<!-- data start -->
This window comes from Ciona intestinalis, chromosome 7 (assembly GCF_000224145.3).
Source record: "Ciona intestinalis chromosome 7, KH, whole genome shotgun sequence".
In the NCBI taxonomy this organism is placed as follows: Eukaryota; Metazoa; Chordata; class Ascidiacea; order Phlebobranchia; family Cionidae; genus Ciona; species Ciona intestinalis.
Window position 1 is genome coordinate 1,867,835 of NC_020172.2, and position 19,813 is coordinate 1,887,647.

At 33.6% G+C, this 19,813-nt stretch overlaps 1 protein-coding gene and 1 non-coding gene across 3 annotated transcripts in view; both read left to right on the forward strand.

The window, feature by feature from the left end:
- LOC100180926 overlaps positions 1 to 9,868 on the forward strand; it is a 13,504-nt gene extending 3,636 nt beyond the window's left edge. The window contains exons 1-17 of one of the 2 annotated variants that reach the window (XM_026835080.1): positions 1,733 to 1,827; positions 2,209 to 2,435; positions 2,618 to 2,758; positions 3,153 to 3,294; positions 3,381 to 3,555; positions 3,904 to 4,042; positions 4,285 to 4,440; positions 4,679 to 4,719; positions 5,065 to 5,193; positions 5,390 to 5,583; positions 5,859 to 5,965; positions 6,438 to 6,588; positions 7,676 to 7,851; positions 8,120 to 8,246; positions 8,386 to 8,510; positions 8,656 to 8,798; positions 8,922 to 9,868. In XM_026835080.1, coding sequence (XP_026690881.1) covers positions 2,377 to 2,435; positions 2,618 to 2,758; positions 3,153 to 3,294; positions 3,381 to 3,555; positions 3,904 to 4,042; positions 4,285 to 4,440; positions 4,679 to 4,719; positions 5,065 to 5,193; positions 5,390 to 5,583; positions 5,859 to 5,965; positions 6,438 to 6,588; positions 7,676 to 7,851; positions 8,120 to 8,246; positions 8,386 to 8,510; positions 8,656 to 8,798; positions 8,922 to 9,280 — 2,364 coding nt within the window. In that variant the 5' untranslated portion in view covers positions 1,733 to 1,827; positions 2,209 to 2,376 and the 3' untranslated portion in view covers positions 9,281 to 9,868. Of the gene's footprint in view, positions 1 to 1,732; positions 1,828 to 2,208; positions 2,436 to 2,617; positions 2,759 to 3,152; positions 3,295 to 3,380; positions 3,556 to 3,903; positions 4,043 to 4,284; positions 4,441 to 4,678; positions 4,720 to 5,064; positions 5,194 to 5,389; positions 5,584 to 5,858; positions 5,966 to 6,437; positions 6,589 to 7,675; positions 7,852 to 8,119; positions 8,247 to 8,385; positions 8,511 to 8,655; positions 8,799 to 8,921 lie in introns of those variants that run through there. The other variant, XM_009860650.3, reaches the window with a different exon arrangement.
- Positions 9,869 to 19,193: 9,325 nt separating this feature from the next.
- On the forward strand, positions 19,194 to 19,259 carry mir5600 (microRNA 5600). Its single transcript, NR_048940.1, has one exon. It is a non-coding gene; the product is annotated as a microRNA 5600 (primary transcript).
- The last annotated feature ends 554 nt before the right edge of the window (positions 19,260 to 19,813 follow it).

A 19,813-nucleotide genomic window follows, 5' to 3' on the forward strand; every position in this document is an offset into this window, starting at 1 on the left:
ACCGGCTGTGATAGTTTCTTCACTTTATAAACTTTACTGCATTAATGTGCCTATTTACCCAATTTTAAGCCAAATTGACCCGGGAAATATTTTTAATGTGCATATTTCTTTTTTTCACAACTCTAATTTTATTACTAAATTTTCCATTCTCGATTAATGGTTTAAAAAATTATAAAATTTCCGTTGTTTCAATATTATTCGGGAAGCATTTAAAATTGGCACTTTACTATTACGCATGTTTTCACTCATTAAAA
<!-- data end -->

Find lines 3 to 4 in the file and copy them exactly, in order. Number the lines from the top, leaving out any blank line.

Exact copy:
In the NCBI taxonomy this organism is placed as follows: Eukaryota; Metazoa; Chordata; class Ascidiacea; order Phlebobranchia; family Cionidae; genus Ciona; species Ciona intestinalis.
Window position 1 is genome coordinate 1,867,835 of NC_020172.2, and position 19,813 is coordinate 1,887,647.